Warning to would-be white water rafters
OAKLAND, Calif. - Because of the recent massive Sierra snowpack, California is about to have one of the best white water rafting seasons ever, which will draw people from all over the world. Many Bay Area folks will be going too.
But don't try this on your own - unless you are seasoned, experienced and respectful of nature river runners.
"Our water is going to be so much bigger than it was before. It's going to be a completely new experience," said Matthew Romo of Action Whitewater Adventures.
In fact, it will be so big; go with one of the many professional companies for fun and safety.
"We have all the safety equipment. We have some of the best guides in the world working for us. Our guides are all swift water rescue certified which means they're well-prepared for any situation that could come up on the river," said Romo.
Eleanor Bonifacio is glad she did just that on a white water excursion.
"We hit a rough part that they predicted was going to be rough, and we just bounced right out. Everything tipped over and the next thing you know, we're just swimming for our lives," said Bonifacio.
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She says the successful outcome was thanks to the professional guides…
"I wouldn't be here. I mean I'm a good swimmer."
The National Oceanographic and Atmospheric Administration River Forecast Center says Sierra River flows will last a lot longer and flow much faster.
"So, colder temperatures are going to be expected on the rivers farther into summer that perhaps we've had in the past years and there's going to be more flow as well," said NOAA River Forecast Center Hydrologist Nathan Patrick.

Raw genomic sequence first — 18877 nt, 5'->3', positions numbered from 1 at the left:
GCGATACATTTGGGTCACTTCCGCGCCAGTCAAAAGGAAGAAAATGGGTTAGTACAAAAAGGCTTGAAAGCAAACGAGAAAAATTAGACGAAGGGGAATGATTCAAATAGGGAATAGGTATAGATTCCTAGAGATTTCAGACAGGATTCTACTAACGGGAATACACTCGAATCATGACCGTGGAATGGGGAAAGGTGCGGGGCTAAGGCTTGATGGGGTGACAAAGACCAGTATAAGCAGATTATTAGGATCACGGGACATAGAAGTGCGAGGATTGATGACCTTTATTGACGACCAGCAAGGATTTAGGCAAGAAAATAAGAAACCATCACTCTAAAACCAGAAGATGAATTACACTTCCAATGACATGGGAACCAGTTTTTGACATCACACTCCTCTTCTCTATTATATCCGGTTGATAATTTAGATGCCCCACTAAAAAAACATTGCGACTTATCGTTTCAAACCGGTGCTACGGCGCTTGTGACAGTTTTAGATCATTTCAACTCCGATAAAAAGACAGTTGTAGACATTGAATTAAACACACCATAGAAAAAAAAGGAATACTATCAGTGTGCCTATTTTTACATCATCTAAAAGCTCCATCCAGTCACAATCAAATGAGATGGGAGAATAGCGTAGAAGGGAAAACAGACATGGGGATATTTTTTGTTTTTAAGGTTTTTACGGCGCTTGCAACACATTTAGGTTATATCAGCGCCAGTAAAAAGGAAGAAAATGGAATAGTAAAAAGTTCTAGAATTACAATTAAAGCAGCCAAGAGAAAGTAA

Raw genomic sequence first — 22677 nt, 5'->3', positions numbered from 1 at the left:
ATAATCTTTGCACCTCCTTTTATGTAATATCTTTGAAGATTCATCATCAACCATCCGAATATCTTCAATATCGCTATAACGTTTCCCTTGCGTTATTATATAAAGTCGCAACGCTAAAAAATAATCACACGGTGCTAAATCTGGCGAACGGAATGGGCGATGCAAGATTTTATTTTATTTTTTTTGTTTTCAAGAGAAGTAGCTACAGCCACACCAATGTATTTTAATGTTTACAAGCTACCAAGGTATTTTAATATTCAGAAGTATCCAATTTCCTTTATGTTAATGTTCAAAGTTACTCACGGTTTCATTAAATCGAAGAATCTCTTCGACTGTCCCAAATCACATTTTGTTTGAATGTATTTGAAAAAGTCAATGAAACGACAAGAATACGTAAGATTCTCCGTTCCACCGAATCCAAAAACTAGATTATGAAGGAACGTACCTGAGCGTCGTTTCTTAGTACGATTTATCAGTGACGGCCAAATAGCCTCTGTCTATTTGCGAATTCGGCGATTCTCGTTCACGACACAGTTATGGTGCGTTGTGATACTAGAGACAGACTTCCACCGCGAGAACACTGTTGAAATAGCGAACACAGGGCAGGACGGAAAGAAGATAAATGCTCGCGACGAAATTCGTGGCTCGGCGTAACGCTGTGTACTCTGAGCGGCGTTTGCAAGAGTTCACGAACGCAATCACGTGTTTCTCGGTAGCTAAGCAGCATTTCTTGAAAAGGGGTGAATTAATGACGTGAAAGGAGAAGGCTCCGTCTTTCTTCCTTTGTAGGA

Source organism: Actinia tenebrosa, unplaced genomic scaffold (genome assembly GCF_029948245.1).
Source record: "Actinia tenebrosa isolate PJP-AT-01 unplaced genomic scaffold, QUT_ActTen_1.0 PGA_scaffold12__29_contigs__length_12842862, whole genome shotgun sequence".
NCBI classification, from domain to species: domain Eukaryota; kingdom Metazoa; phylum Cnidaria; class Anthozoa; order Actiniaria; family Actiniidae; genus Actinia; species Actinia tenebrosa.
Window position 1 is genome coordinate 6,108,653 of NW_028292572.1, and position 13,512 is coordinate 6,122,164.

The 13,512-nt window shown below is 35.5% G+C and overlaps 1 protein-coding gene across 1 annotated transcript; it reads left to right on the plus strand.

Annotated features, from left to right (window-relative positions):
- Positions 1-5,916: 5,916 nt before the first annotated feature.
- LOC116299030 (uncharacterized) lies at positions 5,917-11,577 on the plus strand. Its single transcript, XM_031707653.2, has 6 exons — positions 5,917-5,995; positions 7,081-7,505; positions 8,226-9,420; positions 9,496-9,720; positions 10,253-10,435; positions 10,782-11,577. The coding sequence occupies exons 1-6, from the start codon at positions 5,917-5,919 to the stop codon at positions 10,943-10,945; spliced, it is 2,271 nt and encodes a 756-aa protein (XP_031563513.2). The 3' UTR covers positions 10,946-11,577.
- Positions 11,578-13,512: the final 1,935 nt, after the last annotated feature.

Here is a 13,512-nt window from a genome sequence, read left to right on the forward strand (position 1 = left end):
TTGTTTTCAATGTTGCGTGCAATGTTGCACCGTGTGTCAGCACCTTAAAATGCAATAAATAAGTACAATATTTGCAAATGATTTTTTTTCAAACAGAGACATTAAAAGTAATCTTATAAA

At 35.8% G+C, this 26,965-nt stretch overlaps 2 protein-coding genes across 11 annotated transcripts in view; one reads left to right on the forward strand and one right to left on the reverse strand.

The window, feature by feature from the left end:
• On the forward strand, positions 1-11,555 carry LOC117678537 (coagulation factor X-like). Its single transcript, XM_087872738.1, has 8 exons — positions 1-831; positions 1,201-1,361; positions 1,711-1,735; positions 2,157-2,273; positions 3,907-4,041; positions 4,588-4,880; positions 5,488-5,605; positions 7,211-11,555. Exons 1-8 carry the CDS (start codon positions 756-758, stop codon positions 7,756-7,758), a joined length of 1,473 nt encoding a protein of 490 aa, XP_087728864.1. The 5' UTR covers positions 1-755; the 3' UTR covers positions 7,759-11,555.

Yet, many people go in cheap, store-bought rafts, inner tubes and floats unaware of five killers: fast flows, unforgiving rapids, massive rocks and partially submerged trees and bushes that drag victims under icy cold water.
"Depending on where you are in the river stream, it could be just above freezing or further downstream obviously it could be ten or fifteen degrees warmer," said hydrologist Patrick.
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Julie Munger trains swift water rescue raft and first responder crews.
"One of the big hazards is that cold water shock that happens right when you hit the water and that's when a lot of the incidents go downhill basically," said Munger.
Do-it-yourself rafters, kayakers and swimmers are the most common victims.
"It's a complete fool's errand actually, and it generally leads to tragedy," said Munger.
So, unless you have a lot of experience in wet water activity, or at least go with professionals, you shouldn't go at all, because the river may want to claim you.
Whitewater rafting in Northern California.